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10 Things to Put in Your Nature Journal

10 Things to Put in Your Nature Journal

10 Things to Put in Your Nature Journal

Spring is a great time to get outside and observe. If you are ready to take it to the next level — keep a nature journal! We have provided suggestions for 10 things to put in your nature journal.

But first, you may be wondering what value your children (or you) will find in nature journaling.

Skills and Knowledge Fostered by Nature Journaling

Scientific and aesthetic observation.

Creative and technical writing.

Layout and presentation of ideas and observations.

Perception and analysis.

Questioning, inventiveness, synthesis.

Reflection, silence.

Meditation, focus, personal healing.

Greater appreciation of nature and place.

Shared family experiences.

Finding your own voice, learning to open yourself to new experiences.

Self-confidence and the ability to express yourself.

Keeping a Nature Journal by Clare Walker Leslie & Charles E. Roth

Of course, many of the benefits listed above could be applied to any type of journaling. But nature journaling specifically gets us outside ourselves and into the wider world. It fosters a synergy between man and creation. We learn to observe details about nature’s creatures and their habits. And besides, it’s fun!

So here are 10 things you can encourage your children to include in a nature journal. Just remember, try not to hit them with all of these at once. The goal is not to overwhelm but to inspire!

1. The Basics

There are several things that are always good to include in a nature journal:

  • The date.
  • The weather.
  • The time of year: Typical summer, or late fall, or seemingly very early winter.
  • The sky: Cloudy? Clear? Brewing?
  • The wind.
  • The temperature.
  • The location.
  • The habitat: Field? Stream? Lawn? Creek?

2. Identification

  • What do you see? Draw it.
  • How would you describe it?
  • Identify it. What is its scientific name? What do we commonly call it?
  • Where do you find it?
  • When did you spot it?

3. Natural Progressions

The caterpillar forming a cocoon, the long wait, and the escape of the butterfly.

The moon as it traverses from a sliver to a full presentation.

A deciduous tree in the four seasons of life.

These natural progressions can be found everywhere. Where do you see them?

4. Comparisons and Contrasts

What differentiates a butterfly from a moth?

An igneous rock from a sedimentary one?

A carnivorous animal from an herbivore?

Make comparison and contrast charts of birds, and other species.

5. Personal Research

There is no better way to learn something than to find out yourself. And the child who is given free rein over his curiosity will find a way to know everything he wants to know — usually surprising us with the depth of his knowledge!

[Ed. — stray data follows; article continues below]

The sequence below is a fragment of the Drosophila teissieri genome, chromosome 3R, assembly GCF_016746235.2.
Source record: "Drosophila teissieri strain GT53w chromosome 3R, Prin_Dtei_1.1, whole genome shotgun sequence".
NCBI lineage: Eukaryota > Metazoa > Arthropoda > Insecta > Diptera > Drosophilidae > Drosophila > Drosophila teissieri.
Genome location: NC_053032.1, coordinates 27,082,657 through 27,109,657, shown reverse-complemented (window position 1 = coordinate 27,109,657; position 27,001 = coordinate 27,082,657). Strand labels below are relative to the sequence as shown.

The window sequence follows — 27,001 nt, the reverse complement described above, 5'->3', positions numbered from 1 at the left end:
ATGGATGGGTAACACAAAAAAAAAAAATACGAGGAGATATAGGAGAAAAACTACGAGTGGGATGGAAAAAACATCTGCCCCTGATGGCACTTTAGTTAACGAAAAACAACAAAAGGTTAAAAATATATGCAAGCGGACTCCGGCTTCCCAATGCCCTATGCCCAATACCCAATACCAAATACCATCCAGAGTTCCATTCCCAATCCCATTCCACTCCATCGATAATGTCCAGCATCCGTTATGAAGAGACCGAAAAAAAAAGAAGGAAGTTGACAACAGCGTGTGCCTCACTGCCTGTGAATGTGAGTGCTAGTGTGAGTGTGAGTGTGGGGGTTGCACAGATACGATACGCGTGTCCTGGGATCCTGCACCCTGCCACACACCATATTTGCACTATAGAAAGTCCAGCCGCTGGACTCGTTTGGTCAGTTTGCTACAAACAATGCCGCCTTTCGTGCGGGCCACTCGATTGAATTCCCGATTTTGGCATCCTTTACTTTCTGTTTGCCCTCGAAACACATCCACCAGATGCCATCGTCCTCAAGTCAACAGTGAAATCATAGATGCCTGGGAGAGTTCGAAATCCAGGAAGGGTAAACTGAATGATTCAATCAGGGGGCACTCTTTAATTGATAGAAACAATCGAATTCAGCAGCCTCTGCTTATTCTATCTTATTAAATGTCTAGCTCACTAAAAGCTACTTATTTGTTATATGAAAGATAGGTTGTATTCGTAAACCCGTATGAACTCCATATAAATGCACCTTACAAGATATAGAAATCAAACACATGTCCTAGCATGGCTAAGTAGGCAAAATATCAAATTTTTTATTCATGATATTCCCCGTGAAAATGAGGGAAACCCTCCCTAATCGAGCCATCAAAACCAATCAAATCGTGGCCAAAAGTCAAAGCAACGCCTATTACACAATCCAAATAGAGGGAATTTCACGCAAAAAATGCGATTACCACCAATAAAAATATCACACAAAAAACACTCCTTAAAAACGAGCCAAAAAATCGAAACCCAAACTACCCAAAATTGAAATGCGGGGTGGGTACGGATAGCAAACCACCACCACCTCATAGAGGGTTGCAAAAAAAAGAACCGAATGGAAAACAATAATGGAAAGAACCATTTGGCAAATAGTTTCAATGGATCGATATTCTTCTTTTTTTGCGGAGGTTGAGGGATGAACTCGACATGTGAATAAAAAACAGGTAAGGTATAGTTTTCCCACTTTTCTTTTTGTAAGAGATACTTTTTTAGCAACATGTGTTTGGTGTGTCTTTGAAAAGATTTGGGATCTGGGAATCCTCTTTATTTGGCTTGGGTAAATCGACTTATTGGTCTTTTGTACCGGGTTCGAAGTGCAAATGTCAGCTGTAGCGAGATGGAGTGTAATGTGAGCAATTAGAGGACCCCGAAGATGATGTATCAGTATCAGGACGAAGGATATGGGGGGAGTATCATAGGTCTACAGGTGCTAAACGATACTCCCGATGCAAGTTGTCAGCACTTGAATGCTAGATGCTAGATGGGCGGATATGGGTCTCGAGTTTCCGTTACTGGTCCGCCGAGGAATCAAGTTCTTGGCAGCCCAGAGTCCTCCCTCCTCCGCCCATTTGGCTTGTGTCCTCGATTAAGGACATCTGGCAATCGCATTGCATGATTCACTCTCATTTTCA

Encourage him to include this information in his nature journal.

7 Ways to Develop an Independent Researcher

7 Ways to Develop an Independent Researcher

6. Maps

State maps. Local maps. Maps of locations visited.

And of course include what was found there!

You’ll end up with your own personal road map of discoveries.

7. Illustrations

Many of us are afraid to even put the pencil to the paper on this one. We know we are not going to be able to adequately capture what we see. But like most things we get better as we focus on the habit of making detailed illustrations of what we see.

There are helps that we can use to perfect our craft. But sometimes it is better to just let our hidden talent emerge on its own — retaining our own style.

With that caveat in mind here are a few helps:

8. The Things They Leave Behind

Feathers, tracks, nests, eggs.

Creatures leave trails — if only we look for them.

  • What can you see?
  • What did you find?
  • What helps you to know that something has been here?
  • How can you identify what it is?

9. Use Your Senses

Make a list.

  • What do you see?
  • What do you hear?
  • What do you smell?
  • Is there a texture to something nearby? A tree? The ground? Snow? Rain?

Make notes of all you experience.

10. Close Examination

  • What is it? A spider? A fly?
  • How is it built?
  • Take it apart visually. How is it made?

Sketch the parts.

A Few Other Tips

  • Keep a supply of materials handy. There is nothing more disappointing than preparing to head out without everything you need.
  • Take along a camera. Sometimes things move a bit too fast!
  • Take a pair of binoculars. Sometimes things are too far away to get a good look at.
  • Wear shoes you don’t mind getting messy. You never know where you will end up!

Finally, a nature journal is sort of a private enterprise. Our relationship with it is really more important than what we put in it. With that in mind, let your young ones just enjoy.

Additional Resources
Keeping a Nature Journal

Keeping a Nature Journal by Clare Walker Leslie
Highly recommended, longtime favorite. Subtitled Discover a Whole New Way of Seeing the World Around You, this wildly illustrated Storey Publishing title is really like a nature journal on its own. So many wonderful ideas, tips, and examples for drawing, journaling, and recording nature. Simply thumbing through our copy is motivating! Consider making it a “coffee-table book,” placing it where the young naturalist in your home will find it and come away inspired!

10 Ways to Use Notebooking: #8 Nature
Many more resources!

Nature Journal Notebooking Sets {Free Download}
Free pages to get you started.

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